INTRODUCTION: We sought to evaluate the intentions of Honduran medical students to emigrate or to work in a rural setting, and their association with parental education.
METHODS: We performed a cross-sectional, analytic study at a Honduran medical school. Student participants completed a structured questionnaire, which assessed their intentions to emigrate or work in a rural setting after finishing medical school and the highest level of education achieved by their parents. We calculated crude and adjusted prevalence ratios with their respective 95% confidence intervals.
RESULTS: Of 868 surveys distributed, 564 were completed. The mean age of the participants was 21 (standard deviation 3) years, and 62.2% were female. Of the respondents, 16.6% intended to emigrate to work and 11.2% intended to work in a rural setting. Higher paternal education (i.e., technical, university and postgraduate training) was associated with a higher rate of intention to emigrate. Students whose fathers underwent postgraduate education were less likely to intend to work in a rural setting. For maternal education, only the postgraduate level was associated with the outcomes in some of the tested models.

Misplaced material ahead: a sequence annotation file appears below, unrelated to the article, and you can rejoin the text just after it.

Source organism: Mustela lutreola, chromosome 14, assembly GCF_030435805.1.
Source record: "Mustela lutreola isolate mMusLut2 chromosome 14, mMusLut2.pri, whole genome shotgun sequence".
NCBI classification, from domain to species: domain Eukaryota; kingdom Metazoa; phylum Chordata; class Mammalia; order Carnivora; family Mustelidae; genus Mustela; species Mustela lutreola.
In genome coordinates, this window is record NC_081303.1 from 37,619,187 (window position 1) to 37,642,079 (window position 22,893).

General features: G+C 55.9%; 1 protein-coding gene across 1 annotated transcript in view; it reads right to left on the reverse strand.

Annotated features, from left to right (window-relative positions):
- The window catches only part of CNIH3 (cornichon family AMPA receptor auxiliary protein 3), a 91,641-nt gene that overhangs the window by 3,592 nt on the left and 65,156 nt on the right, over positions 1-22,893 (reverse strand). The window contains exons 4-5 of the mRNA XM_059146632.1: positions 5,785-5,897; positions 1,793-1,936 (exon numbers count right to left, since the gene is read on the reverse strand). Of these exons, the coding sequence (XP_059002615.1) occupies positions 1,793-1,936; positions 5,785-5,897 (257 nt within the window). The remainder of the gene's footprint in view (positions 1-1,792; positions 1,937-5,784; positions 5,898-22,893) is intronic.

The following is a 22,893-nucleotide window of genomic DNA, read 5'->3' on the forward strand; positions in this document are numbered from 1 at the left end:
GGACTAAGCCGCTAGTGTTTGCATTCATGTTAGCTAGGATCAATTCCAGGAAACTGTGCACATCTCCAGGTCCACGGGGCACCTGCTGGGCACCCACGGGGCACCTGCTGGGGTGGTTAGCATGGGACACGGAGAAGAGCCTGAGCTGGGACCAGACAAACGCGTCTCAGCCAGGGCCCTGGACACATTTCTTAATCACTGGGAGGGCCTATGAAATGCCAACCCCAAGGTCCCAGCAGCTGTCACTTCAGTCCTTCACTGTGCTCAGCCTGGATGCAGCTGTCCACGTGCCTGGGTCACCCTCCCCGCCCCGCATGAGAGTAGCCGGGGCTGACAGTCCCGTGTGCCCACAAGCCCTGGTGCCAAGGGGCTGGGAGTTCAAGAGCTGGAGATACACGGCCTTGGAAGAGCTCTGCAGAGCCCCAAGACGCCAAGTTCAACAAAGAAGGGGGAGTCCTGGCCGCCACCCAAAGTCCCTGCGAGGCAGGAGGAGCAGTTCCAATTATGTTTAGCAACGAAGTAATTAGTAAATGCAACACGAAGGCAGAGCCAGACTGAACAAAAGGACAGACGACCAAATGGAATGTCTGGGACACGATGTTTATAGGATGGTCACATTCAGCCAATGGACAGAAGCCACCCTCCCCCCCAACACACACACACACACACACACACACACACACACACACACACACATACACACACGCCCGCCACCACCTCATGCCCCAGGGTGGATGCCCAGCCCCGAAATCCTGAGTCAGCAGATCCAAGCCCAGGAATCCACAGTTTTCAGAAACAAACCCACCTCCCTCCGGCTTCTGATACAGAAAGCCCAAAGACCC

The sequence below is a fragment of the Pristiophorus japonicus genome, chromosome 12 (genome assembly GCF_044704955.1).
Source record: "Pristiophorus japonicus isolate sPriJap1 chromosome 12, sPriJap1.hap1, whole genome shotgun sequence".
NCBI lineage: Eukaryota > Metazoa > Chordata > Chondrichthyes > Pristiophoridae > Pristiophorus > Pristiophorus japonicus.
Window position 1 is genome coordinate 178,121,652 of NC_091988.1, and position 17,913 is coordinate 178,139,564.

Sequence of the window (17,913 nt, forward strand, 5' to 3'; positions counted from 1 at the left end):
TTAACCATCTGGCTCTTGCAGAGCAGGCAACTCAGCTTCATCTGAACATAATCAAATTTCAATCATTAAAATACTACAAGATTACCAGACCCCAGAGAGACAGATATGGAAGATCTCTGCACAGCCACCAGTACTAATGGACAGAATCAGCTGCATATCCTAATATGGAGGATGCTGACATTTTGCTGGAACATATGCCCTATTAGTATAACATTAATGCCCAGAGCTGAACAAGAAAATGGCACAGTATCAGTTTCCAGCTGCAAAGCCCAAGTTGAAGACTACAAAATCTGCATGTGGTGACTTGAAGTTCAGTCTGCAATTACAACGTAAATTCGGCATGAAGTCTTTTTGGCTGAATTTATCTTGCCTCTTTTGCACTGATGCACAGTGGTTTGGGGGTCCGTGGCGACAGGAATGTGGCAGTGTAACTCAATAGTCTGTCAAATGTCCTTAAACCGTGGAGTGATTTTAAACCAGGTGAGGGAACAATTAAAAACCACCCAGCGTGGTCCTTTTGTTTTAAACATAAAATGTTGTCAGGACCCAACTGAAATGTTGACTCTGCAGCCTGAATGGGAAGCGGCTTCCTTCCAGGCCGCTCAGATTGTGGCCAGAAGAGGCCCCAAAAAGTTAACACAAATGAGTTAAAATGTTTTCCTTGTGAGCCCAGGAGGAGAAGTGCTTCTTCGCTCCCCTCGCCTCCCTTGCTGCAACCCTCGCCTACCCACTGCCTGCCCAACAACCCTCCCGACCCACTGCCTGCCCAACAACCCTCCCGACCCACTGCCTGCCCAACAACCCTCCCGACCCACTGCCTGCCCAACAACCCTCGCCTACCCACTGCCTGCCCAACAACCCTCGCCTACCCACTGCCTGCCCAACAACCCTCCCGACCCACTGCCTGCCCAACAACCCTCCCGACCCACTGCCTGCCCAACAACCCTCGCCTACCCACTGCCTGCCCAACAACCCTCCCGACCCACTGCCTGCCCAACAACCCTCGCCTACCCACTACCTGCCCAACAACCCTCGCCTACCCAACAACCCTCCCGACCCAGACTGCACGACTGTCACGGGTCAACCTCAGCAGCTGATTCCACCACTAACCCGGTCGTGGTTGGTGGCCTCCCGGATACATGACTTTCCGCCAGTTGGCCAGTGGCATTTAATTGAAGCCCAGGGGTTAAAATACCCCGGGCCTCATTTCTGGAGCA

CONCLUSION: The frequency of students intending to emigrate was relatively low. However, the frequency of students being willing to work in rural settings was also low. Students whose parents had higher levels of education were more likely to intend to work abroad and less likely to intend to work in a rural area. These factors should be considered in medical schools' selection processes to improve retention and ensure adequate distribution of physicians.
|Number of pages||8|
|Journal||Canadian journal of rural medicine : the official journal of the Society of Rural Physicians of Canada = Journal canadien de la médecine rurale : le journal officiel de la Société de médecine rurale du Canada|
|State||Published - 1 Sep 2015|